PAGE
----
Detroit Tigers third baseman Miguel Cabrera is basically a lock to win baseball’s first Triple Crown since Carl Yastrzemski did so way back in 1967. That’s a cool feat, sure, but to me the Triple Crown means absolutely nothing.
Using an analogy, the Triple Crown is like when a person from a different generation tells you how awesome their music is, how great a movie was or how great a certain athlete was. It’s 2012 now. There is no need to judge sports the same way we did back in 1967.
The Triple Crown isn’t even basic math. It’s someone saying that these three statistics (BA, HR, RBI) mean more than any other hitting statistic way back in the early 1900s. If an Amish person came up to us and told us that a horse and buggy was the quickest way to get from point A to point B, we would laugh in their face and tell them to live in the now. Well, we probably wouldn’t do that because it’s incredibly rude, but you get the picture.
There are many baseball Amish types out there. Those people are as clueless as the major SABR guys who completely ignore some statistics, like batting average, completely. There are a few mind-blowing observations I have made about Cabrera’s season this year. The first one is that he was better last season:
2011: .344/.448/.586/1.034, .436 wOBA, 177 RC+, 7.2 fWAR
2012: .329/.393/.608/1.001, .417 wOBA, 166 RC+, 7.1 fWAR
As you can clearly see, Cabrera’s rate statistics were better last year when he saw his teammate Justin Verlander unjustifiably win the MVP award. The other thing that is fascinating about “one of the greatest offensive seasons ever” is that Mike Trout has been even better offensively.
Trout’s wOBA is at .423 and his RC+ is at 175; therefore, he is better than Cabrera in two more telling statistics and it’s safe to say we don’t need to go into the baserunning and defensive comparisons between the two.
Now, I’m sure you are asking what wOBA and wRC+ mean if you are one of the Cabrera MVP people. Essentially, wOBA and wRC+ weigh the important aspects of hitting and neutralize them based on where they play.
wOBA is based on a simple concept: Not all hits are created equal. Batting average assumes that they are. On-base percentage does too, but does one better by including other ways of reaching base. Slugging percentage weights hits, but not accurately (Is a double worth twice as much as a single? In short, no). On-base plus slugging (OPS) does attempt to combine the different aspects of hitting into one metric, but it assumes that one percentage point of SLG is the same as that of OBP. In reality, a handy estimate is that OBP is around twice as valuable than SLG (the exact ratio is x1.8).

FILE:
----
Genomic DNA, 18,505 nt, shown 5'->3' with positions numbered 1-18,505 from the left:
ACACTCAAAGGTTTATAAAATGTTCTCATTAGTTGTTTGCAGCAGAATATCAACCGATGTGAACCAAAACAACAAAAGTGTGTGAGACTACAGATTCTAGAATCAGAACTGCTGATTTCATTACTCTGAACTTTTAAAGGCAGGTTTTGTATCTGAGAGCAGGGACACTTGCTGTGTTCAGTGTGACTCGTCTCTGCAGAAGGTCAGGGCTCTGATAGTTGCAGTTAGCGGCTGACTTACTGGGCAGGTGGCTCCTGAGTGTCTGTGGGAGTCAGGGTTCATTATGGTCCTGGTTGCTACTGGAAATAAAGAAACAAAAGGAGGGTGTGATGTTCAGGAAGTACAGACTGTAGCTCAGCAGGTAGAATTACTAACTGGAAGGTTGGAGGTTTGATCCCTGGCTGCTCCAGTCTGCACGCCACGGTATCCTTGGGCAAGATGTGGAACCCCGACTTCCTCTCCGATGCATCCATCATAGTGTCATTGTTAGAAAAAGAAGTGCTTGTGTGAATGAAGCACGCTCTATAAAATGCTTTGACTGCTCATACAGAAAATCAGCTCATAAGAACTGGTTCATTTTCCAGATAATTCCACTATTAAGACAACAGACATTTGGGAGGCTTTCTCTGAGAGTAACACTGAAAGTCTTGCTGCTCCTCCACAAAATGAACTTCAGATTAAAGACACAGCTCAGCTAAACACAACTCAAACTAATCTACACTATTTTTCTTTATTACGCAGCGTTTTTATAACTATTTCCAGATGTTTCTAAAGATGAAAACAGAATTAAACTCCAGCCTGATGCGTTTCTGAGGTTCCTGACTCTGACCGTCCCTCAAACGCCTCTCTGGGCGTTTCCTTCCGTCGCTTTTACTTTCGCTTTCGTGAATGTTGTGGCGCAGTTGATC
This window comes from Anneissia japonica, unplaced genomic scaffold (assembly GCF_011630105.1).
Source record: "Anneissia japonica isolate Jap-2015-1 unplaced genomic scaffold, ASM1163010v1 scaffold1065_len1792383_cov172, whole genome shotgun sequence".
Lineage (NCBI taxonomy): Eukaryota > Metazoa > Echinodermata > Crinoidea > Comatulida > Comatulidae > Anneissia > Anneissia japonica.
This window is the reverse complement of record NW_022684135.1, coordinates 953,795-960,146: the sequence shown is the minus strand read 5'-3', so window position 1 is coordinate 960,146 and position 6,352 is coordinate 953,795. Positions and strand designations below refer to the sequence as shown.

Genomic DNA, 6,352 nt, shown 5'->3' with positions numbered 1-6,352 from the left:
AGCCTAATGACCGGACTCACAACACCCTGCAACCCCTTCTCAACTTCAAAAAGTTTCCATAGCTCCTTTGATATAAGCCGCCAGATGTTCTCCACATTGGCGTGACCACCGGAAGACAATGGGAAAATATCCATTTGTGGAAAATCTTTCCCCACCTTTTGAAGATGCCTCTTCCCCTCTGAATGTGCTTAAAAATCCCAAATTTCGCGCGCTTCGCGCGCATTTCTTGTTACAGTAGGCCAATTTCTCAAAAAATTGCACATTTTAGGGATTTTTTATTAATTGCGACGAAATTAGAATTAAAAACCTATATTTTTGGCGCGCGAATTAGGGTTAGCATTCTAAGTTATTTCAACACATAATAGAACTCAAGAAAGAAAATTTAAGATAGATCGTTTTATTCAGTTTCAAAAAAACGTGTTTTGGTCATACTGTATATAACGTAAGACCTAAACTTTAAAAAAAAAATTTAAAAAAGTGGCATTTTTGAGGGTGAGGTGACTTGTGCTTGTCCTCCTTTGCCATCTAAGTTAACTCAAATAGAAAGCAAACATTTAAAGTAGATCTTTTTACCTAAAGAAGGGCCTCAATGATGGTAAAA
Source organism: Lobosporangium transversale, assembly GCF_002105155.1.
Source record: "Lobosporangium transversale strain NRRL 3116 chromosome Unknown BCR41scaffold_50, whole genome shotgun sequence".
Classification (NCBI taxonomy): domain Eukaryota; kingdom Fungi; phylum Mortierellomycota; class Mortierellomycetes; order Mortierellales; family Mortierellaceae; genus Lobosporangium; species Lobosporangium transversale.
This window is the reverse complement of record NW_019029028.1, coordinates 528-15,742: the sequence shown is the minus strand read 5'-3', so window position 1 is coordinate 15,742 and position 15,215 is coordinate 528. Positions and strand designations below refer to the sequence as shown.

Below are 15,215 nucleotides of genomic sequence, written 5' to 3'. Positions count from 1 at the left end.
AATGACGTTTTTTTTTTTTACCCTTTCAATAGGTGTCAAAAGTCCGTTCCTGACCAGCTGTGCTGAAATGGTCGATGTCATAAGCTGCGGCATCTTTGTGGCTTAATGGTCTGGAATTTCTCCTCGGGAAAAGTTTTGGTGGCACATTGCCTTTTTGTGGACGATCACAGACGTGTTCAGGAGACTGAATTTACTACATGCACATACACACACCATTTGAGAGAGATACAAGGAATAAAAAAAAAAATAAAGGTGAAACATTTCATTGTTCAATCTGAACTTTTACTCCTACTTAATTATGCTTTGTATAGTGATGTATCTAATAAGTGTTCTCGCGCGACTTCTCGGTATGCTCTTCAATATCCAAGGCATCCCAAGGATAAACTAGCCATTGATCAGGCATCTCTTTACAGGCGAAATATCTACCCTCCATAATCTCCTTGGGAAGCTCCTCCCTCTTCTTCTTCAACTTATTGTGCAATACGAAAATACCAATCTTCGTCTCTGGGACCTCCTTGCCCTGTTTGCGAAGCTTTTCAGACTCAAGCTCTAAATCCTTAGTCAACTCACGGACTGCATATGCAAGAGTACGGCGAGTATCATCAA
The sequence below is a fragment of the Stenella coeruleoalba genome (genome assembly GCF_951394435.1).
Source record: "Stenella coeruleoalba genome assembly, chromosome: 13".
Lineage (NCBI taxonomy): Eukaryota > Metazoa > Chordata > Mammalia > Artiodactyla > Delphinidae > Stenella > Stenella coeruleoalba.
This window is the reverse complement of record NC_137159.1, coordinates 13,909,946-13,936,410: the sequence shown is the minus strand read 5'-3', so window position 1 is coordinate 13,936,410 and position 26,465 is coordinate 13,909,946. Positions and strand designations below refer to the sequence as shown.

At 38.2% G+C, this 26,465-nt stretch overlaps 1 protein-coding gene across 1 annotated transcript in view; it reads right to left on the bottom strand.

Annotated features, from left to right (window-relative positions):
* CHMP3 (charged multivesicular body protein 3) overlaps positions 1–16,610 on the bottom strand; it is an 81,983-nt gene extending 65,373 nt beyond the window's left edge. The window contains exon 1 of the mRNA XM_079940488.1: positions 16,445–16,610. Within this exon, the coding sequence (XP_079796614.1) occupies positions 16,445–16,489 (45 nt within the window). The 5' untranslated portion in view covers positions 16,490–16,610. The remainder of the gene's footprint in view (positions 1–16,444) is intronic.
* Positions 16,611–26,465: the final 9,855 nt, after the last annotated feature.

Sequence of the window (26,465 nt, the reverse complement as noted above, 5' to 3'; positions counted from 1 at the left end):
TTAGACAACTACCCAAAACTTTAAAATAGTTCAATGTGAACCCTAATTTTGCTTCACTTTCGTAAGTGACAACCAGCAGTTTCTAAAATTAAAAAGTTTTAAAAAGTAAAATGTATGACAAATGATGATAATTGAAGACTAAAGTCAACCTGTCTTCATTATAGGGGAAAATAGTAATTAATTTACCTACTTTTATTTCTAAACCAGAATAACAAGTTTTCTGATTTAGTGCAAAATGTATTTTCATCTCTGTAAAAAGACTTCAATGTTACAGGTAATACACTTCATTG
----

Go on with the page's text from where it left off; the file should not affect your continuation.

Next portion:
Translation: Slugging percentage is generally a lot larger than on-base percentage; wOBA attempts to neutralize them.
Similar to OPS+, Weighted Runs Created Plus (wRC+) measures how a player’s wRC compares with league average. League average is 100, and every point above 100 is a percentage point above league average. For example, a 125 wRC+ means a player created 25% more runs than league average. Similarly, every point below 100 is a percentage point below league average, so a 80 wRC+ means a player created 20% fewer runs than league average.
Translation: How many runs is a player responsible for based on the park they play in? Then compare it to the league average.
I’m not one of the loons who says batting average doesn’t matter, but it certainly isn’t the only statistic that determines how good a hitter is. I won’t get into how stupid the RBI statistic is, considering it’s a number based strictly on opportunities from your teammates. So if Cabrera wants to thank someone for having the RBI lead, it should be Austin Jackson for being so awesome. And chances if you believe RBI matter, then you didn’t even bother reading this after the title of my article.
If there was a “what makes a good hitter” pyramid of sorts, batting average would be a base at the bottom of the pyramid, but you have to keep working your way up from there to find the game’s best hitter. Does he hit for average? Does he draw walks? Does he hit for power? Does he do both? Does his park aid him? Does his park deter him? Etc. etc. etc. And at the end of the day, Trout is just as good, if not better than, Cabrera offensively.
If we are awarding arbitrary things like Triple Crowns for batting average, home runs and RBI, then I award Trout the fictitious SABR Triple Crown for leading in wOBA, wRC+, and fWAR.
After all, would you rather ride into town in a horse and buggy, or something a little more modern?
The defense rests.
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For more on why Trout should be the MVP, check out Jeff Moore’s take here.